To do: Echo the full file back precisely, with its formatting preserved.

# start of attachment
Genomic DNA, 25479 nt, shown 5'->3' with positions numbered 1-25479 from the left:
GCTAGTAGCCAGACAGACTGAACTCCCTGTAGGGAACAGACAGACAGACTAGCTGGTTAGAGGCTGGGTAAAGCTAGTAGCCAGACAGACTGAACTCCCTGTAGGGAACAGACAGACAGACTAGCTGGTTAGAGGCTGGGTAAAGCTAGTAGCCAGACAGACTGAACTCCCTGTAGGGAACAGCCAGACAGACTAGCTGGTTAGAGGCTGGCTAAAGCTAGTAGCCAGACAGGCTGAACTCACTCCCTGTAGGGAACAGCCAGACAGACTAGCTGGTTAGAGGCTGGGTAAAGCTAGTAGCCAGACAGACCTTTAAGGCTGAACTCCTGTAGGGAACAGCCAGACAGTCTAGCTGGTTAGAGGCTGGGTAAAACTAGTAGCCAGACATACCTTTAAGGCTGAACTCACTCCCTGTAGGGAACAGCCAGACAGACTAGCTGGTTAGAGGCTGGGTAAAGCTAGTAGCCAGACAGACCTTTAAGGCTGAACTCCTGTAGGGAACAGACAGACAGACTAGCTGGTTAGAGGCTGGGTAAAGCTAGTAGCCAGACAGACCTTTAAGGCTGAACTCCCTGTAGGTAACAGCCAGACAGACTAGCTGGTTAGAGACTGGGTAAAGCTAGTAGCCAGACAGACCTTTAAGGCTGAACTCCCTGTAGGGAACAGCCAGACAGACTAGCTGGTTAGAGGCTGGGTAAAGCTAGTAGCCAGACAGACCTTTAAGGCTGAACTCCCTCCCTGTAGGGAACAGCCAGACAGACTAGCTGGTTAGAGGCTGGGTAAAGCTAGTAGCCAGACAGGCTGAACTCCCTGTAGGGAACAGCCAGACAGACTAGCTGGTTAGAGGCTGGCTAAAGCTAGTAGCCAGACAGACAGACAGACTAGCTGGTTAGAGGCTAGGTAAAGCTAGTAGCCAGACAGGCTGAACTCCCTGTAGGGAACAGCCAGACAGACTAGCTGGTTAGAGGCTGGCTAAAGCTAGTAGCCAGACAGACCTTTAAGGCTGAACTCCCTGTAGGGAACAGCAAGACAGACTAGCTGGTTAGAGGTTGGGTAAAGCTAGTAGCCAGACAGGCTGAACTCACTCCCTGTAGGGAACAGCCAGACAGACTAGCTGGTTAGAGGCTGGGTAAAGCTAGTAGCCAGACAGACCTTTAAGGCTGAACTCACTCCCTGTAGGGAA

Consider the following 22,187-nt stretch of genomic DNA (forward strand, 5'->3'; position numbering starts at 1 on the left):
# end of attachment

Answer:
Genomic DNA, 25479 nt, shown 5'->3' with positions numbered 1-25479 from the left:
GCTAGTAGCCAGACAGACTGAACTCCCTGTAGGGAACAGACAGACAGACTAGCTGGTTAGAGGCTGGGTAAAGCTAGTAGCCAGACAGACTGAACTCCCTGTAGGGAACAGACAGACAGACTAGCTGGTTAGAGGCTGGGTAAAGCTAGTAGCCAGACAGACTGAACTCCCTGTAGGGAACAGCCAGACAGACTAGCTGGTTAGAGGCTGGCTAAAGCTAGTAGCCAGACAGGCTGAACTCACTCCCTGTAGGGAACAGCCAGACAGACTAGCTGGTTAGAGGCTGGGTAAAGCTAGTAGCCAGACAGACCTTTAAGGCTGAACTCCTGTAGGGAACAGCCAGACAGTCTAGCTGGTTAGAGGCTGGGTAAAACTAGTAGCCAGACATACCTTTAAGGCTGAACTCACTCCCTGTAGGGAACAGCCAGACAGACTAGCTGGTTAGAGGCTGGGTAAAGCTAGTAGCCAGACAGACCTTTAAGGCTGAACTCCTGTAGGGAACAGACAGACAGACTAGCTGGTTAGAGGCTGGGTAAAGCTAGTAGCCAGACAGACCTTTAAGGCTGAACTCCCTGTAGGTAACAGCCAGACAGACTAGCTGGTTAGAGACTGGGTAAAGCTAGTAGCCAGACAGACCTTTAAGGCTGAACTCCCTGTAGGGAACAGCCAGACAGACTAGCTGGTTAGAGGCTGGGTAAAGCTAGTAGCCAGACAGACCTTTAAGGCTGAACTCCCTCCCTGTAGGGAACAGCCAGACAGACTAGCTGGTTAGAGGCTGGGTAAAGCTAGTAGCCAGACAGGCTGAACTCCCTGTAGGGAACAGCCAGACAGACTAGCTGGTTAGAGGCTGGCTAAAGCTAGTAGCCAGACAGACAGACAGACTAGCTGGTTAGAGGCTAGGTAAAGCTAGTAGCCAGACAGGCTGAACTCCCTGTAGGGAACAGCCAGACAGACTAGCTGGTTAGAGGCTGGCTAAAGCTAGTAGCCAGACAGACCTTTAAGGCTGAACTCCCTGTAGGGAACAGCAAGACAGACTAGCTGGTTAGAGGTTGGGTAAAGCTAGTAGCCAGACAGGCTGAACTCACTCCCTGTAGGGAACAGCCAGACAGACTAGCTGGTTAGAGGCTGGGTAAAGCTAGTAGCCAGACAGACCTTTAAGGCTGAACTCACTCCCTGTAGGGAA

Consider the following 22,187-nt stretch of genomic DNA (forward strand, 5'->3'; position numbering starts at 1 on the left):